Landing Out - paragliding in Bir
Landing out can be dangerous but we were lucky to land out safely in a field. (Photo: Paul Welsh).

In nine days of flying in Bir, I landed out once. Landing out is fraught with dangers; power lines and cables indiscriminately criss-cross the land and nowhere is really flat. Large fields are rare. Terraced fields are more the norm with the land subdivided by earthen walls in a patchwork, stepped pattern. High in the air, it’s a beautiful sight. Down low, it’s nerve-racking. Once low, paragliders can’t fly back up so landing is inevitable.

This is how you connect with the locals. Drop out of the sky and take selfies with them.

Only one major road runs through the Kangra valley so the wise (and lazy) pilot lands as close to the road as possible to avoid a long hike to it. My out landing was in a sports field that didn’t seem well used, maybe because it had a huge rock in the middle of it! Before my feet touched down, a dozen or more kids raced to the scene together with adults who dropped their farm tools and came over to meet me. This is how you connect with the locals. Drop out of the sky and take selfies with them. A taxi driver spotted me coming into land and was waiting to whisk me back to Bir, an hour’s journey away, but not before visiting his house to meet his extended family, read with his 12-year-old son (who aspires to be an engineer) and having a refreshing cup of tea.

Meeting the locals in Bir
Dropping out the sky to meet the locals. (Photo: Barry Roberts).

Flying is thirsty work despite carrying a water bladder. I’m a recent convert to using an in-flight pee tube, the unsavoury details of which my wife forbids me to publish. Suffice to say I can relieve myself in the sky. It’s not pretty but it works.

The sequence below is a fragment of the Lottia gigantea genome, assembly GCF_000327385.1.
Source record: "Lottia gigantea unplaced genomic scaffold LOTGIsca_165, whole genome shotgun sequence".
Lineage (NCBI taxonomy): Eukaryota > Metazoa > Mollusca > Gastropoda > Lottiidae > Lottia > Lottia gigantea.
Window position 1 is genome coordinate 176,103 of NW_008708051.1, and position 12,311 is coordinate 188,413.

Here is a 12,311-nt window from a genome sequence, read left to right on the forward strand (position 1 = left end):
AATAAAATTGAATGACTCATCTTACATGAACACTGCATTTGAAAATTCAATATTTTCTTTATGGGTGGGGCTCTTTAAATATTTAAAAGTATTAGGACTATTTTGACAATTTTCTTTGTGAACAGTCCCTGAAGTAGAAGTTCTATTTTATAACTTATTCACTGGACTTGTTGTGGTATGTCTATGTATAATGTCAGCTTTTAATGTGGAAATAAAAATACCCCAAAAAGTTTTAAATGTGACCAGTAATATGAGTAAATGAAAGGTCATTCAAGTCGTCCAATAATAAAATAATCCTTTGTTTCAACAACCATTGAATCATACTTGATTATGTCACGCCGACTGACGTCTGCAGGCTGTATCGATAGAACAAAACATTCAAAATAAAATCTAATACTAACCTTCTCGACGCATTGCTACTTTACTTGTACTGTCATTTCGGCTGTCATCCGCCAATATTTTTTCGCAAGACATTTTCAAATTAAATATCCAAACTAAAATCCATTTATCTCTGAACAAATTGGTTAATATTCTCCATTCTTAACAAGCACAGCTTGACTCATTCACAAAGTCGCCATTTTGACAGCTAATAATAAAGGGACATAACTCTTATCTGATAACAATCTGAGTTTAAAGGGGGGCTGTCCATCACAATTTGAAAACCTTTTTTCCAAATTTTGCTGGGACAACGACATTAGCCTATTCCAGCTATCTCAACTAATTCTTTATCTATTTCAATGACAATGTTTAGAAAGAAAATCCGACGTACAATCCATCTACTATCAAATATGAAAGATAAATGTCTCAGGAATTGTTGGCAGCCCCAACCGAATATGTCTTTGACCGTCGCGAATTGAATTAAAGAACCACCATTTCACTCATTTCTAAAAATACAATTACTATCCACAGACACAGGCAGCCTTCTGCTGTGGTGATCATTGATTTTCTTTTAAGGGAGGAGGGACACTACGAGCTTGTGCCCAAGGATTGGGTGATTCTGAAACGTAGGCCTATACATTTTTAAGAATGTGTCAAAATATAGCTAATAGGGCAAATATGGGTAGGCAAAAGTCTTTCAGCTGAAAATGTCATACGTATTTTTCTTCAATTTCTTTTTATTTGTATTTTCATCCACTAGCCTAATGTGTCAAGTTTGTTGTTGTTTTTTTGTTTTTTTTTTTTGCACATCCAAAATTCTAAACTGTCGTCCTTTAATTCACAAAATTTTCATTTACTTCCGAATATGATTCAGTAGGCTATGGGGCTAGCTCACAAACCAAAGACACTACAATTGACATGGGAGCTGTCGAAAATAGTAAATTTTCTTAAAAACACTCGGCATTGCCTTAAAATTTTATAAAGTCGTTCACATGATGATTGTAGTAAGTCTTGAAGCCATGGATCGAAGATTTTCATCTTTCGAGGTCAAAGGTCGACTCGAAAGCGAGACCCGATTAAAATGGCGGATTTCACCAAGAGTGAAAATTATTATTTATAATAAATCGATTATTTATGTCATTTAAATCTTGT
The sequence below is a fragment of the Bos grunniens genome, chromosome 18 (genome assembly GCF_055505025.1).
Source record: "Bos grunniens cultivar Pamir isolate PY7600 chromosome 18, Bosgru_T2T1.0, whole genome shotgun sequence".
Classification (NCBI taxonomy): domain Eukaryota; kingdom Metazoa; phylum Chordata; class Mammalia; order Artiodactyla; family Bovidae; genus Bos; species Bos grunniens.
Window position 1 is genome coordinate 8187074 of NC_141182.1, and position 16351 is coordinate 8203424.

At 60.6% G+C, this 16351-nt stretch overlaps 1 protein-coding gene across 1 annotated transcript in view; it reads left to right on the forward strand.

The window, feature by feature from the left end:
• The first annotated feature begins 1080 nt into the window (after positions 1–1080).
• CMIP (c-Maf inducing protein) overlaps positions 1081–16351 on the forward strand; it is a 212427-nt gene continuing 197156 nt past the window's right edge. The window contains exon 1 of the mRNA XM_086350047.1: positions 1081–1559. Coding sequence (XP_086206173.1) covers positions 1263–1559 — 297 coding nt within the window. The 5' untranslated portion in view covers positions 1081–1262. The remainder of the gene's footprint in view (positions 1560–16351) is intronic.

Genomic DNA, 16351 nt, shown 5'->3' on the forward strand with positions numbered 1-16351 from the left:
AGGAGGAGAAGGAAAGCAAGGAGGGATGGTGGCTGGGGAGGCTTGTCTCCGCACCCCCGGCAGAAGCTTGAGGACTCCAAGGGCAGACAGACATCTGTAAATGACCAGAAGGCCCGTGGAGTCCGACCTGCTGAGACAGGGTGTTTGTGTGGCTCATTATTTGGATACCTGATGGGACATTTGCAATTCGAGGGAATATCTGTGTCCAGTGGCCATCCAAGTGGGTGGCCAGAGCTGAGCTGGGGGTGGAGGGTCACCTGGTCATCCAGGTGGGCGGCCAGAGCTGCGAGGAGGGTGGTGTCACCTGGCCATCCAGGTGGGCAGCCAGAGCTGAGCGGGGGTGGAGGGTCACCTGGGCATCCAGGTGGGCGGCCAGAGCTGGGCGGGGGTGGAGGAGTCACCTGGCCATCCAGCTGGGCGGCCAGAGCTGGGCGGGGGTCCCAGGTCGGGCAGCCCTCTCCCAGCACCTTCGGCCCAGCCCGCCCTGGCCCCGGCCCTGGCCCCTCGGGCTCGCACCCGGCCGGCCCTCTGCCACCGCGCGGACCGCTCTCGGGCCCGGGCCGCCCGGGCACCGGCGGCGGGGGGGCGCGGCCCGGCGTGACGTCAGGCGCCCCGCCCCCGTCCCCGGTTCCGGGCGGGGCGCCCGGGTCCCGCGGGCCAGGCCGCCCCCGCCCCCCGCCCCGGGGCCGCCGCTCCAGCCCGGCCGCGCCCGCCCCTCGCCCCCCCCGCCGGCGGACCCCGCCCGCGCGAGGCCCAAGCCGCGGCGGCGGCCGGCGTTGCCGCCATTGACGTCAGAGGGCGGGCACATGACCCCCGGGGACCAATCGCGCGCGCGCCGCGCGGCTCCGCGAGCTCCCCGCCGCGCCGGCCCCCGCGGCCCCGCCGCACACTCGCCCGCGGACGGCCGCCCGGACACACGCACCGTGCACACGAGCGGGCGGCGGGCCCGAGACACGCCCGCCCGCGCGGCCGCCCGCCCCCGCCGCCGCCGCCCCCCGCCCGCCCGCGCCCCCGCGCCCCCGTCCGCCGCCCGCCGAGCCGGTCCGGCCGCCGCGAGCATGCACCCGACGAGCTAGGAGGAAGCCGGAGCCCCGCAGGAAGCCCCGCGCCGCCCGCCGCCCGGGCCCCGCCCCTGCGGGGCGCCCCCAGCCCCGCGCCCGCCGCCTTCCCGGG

On our first attempt to fly to Dharamshala, we managed about 20km before a very large cloud enveloped the mountain. I got sucked up into it for a minute and hastily flew out to the sunny (southern) side of the cloud. Then I turned tail for Bir. Flying in clouds can be lethal. It is cold, wet and totally disorienting. A 40km out and return flight in the UK would be a minor triumph. In Bir, this was a short hop.

Vultures and eagles became my friends and it felt like they were trying to be helpful, to lead me to the best climbs.

A few days later we attempted the route to Dharamshala again and were a little wiser about the challenge ahead. A group of pilots flying together is called a ‘gaggle’. It feels safer to fly in a gaggle and you can follow who has found the lift if you haven’t. We fly with radios but they never seem to work. It’s easier to shout across a thermal to each other as we circle and spiral skywards.

Paragliding in Bir, India
High in the Sky. (Photo: Barry Roberts).

I found myself flying alone a lot throughout the trip but there were always birds marking the thermals and circling upwards to cloud base. Vultures and eagles became my friends and it felt like they were trying to be helpful, to lead me to the best climbs. They can be sleepy and more than once I shouted at a bird that seemed oblivious of me and might fly into my lines. (A Russian pilot crashed but survived several years ago when his lines got entangled with a young eagle). I can’t think of any other wild animal that apparently cooperates or plays with humans with the exception perhaps of dolphins. This connectedness with nature and natural forces – creatures in the sky and the invisible thermals we need to stay aloft – are two aspects that make paragliding incredibly unique and special.